On August 6th, 2009 I drove to Montreal to see one of the greatest musicians in the world. And Bela Fleck.
Don’t get me wrong, if there’s a banjo player that I can listen to all day long it’s Bela Fleck. The guy is a phenom, an innovator, I might even say he is a visionary in the art of banjo; a thoughtful, intelligent player and a musician of the highest calibre.
But when he stands next to Toumani Diabate he all but disappears.
I first saw Toumani Diabate at the Ottawa Bluesfest. It was the first time I had ever heard someone play the kora, a fretless gourd-like instrument with dozens of strings. I had seen the kora before – there were a few of them perpetually hanging on the wall for sale at the Ottawa Folklore Centre – but I was fully unprepared when I first heard what the instrument was capable of in the right hands, and Toumani’s are clearly the right hands.
I was sitting close to the stage and the guy sitting next to me recorded the show on his iPhone. It was my first time seeing that sort of technology and it almost made me want one. But as soon as the show started any and all thoughts left me and I locked into a musical bliss that persisted throughout the whole concert.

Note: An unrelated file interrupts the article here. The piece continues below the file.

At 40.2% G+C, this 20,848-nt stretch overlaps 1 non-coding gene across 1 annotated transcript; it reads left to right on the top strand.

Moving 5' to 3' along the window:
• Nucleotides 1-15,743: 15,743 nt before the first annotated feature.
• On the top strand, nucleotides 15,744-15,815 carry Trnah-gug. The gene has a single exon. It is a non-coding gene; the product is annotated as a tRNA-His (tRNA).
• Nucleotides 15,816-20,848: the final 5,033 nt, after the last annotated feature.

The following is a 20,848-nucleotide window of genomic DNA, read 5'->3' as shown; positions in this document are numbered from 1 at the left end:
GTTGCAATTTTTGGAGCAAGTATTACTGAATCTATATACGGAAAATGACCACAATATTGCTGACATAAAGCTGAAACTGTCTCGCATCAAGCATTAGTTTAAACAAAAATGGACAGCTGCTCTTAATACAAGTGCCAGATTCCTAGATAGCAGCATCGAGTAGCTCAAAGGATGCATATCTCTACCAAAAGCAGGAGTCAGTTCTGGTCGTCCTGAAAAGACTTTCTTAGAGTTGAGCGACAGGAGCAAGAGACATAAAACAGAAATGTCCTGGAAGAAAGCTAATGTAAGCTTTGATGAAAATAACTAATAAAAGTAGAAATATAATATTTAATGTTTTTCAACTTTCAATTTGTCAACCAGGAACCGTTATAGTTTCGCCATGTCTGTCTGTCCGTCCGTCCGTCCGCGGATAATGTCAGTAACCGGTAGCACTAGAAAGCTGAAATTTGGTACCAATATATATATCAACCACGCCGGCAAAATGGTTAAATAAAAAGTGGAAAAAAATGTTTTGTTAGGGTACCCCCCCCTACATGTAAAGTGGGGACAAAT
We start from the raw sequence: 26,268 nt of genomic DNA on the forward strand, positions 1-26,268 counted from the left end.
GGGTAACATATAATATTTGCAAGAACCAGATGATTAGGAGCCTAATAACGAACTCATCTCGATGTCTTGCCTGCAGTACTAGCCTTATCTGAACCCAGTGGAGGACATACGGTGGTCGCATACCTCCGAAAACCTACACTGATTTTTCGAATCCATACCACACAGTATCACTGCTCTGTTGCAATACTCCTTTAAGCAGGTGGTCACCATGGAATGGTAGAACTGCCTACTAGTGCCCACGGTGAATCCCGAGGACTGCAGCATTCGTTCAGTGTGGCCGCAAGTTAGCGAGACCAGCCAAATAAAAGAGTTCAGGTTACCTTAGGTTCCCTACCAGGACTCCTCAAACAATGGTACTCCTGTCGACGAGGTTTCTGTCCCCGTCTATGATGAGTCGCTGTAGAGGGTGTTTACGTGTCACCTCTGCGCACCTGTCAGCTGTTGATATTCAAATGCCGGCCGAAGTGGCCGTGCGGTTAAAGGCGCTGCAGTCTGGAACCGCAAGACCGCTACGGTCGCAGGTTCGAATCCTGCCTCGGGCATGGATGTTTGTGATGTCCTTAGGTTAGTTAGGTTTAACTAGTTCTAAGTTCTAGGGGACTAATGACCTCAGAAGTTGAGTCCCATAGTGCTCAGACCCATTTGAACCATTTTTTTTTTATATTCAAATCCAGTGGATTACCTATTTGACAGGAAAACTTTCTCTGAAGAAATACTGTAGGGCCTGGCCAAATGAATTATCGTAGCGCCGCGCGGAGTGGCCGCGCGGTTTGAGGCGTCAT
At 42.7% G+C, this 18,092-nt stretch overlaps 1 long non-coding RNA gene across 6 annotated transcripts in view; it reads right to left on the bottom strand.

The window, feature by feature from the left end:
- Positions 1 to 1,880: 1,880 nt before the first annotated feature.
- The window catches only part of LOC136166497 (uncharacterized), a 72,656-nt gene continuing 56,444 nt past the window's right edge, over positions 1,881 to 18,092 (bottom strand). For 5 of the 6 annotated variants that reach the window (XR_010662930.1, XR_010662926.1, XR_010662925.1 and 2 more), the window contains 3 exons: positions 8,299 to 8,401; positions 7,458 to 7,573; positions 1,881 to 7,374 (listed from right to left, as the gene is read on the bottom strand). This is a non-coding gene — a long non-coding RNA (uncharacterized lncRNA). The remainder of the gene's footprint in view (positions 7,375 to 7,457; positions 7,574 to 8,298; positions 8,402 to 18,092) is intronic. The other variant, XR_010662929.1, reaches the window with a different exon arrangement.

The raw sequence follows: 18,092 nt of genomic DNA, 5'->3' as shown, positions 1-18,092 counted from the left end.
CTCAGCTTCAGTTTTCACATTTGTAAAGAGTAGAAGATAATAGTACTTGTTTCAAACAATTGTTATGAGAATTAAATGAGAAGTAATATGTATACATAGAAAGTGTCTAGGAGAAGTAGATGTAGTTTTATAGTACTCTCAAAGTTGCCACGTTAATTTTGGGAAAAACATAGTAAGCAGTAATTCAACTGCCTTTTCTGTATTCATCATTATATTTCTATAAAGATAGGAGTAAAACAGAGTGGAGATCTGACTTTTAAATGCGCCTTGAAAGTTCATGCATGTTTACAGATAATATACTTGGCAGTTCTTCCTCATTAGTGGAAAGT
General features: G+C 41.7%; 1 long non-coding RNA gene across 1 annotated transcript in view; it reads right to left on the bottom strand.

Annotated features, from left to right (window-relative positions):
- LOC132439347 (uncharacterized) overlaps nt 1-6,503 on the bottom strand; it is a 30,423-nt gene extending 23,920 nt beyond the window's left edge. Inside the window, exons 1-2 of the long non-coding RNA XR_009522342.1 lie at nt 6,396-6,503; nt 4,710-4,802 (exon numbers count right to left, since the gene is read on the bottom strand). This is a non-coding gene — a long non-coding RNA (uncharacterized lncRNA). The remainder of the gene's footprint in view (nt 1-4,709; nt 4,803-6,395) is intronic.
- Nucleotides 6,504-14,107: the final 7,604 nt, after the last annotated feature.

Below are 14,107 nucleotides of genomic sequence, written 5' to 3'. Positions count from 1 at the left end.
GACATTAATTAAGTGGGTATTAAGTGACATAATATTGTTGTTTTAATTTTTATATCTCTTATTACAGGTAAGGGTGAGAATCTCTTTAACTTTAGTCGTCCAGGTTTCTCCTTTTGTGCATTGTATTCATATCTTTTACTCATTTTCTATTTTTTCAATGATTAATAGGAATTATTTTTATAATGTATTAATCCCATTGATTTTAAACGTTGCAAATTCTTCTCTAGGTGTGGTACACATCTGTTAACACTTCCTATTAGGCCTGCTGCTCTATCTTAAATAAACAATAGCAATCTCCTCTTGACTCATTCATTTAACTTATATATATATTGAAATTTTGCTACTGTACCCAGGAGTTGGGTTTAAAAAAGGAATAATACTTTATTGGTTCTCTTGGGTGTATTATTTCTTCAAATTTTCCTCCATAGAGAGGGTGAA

The great Malian musician was so stellar, so rhythmically accurate, his flurries of notes cascaded with computer-like precision but carried with them the soul of the Sahara. Covering melody, bass, and harmony all by himself it’s hard to remember what Bela Fleck did to add to the experience, but being no slouch himself he in no way detracted from the experience.
In all it was two hours of breathless brilliance witnessed from the 4th row of a soft-seat theatre. Not a bad way to spend an evening (and $50).